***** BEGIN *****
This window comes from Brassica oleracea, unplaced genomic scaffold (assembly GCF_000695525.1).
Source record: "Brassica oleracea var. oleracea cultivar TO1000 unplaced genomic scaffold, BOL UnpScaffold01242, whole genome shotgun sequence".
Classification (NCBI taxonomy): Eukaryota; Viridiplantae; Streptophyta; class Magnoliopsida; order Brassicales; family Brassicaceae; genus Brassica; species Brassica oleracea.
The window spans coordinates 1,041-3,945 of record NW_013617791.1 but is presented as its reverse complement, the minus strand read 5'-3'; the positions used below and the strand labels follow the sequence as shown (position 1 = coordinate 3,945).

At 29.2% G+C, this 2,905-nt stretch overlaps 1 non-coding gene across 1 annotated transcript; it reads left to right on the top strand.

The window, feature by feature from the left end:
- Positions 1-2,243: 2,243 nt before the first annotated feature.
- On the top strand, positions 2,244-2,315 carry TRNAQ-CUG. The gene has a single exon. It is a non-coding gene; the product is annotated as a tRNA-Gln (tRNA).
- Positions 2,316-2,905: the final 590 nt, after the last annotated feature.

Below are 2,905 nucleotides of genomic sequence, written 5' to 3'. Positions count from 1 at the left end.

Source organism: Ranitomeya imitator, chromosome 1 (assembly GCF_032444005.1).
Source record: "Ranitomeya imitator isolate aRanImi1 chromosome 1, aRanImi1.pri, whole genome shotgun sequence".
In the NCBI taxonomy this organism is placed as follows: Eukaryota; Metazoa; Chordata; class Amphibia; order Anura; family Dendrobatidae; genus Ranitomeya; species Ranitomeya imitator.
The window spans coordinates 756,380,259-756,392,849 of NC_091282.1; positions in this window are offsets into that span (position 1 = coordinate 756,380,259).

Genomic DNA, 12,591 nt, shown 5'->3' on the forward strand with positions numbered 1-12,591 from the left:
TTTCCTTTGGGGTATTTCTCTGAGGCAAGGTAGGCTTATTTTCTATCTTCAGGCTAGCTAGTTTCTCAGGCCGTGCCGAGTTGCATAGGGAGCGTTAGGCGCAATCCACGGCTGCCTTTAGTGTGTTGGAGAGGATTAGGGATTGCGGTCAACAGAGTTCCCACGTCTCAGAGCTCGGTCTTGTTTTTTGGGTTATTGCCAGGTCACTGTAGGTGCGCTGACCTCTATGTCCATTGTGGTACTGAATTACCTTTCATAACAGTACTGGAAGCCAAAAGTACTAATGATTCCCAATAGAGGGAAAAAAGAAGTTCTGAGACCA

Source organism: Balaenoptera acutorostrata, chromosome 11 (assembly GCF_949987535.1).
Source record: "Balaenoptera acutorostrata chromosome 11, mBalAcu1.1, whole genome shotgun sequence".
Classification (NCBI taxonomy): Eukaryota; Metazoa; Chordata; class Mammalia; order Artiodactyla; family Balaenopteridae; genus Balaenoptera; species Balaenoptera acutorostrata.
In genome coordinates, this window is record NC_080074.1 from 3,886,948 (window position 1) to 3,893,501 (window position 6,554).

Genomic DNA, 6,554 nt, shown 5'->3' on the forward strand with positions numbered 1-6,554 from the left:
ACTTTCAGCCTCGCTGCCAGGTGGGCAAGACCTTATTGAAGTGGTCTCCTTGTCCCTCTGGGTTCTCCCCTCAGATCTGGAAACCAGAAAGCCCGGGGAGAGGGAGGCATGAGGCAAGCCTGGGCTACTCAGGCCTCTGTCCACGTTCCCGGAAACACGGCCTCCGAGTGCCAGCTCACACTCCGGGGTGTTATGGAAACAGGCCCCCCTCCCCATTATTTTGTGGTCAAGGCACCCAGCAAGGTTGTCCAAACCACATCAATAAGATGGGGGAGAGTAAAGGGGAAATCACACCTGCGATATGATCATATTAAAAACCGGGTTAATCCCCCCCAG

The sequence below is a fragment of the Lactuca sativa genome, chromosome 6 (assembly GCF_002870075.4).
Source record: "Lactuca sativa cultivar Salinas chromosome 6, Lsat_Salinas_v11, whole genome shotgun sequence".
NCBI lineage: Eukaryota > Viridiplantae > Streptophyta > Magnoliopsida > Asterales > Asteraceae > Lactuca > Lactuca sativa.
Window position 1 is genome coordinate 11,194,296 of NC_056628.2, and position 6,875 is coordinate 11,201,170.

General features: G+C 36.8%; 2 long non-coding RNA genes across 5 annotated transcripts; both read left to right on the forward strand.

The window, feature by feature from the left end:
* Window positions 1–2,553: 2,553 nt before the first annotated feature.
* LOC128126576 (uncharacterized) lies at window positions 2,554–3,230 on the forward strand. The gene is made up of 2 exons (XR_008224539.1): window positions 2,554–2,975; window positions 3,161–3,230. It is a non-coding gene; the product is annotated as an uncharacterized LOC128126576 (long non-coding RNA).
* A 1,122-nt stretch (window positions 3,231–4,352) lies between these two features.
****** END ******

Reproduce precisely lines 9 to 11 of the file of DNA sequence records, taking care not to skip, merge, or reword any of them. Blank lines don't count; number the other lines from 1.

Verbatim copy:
- Positions 2,316-2,905: the final 590 nt, after the last annotated feature.

Below are 2,905 nucleotides of genomic sequence, written 5' to 3'. Positions count from 1 at the left end.

Source organism: Ranitomeya imitator, chromosome 1 (assembly GCF_032444005.1).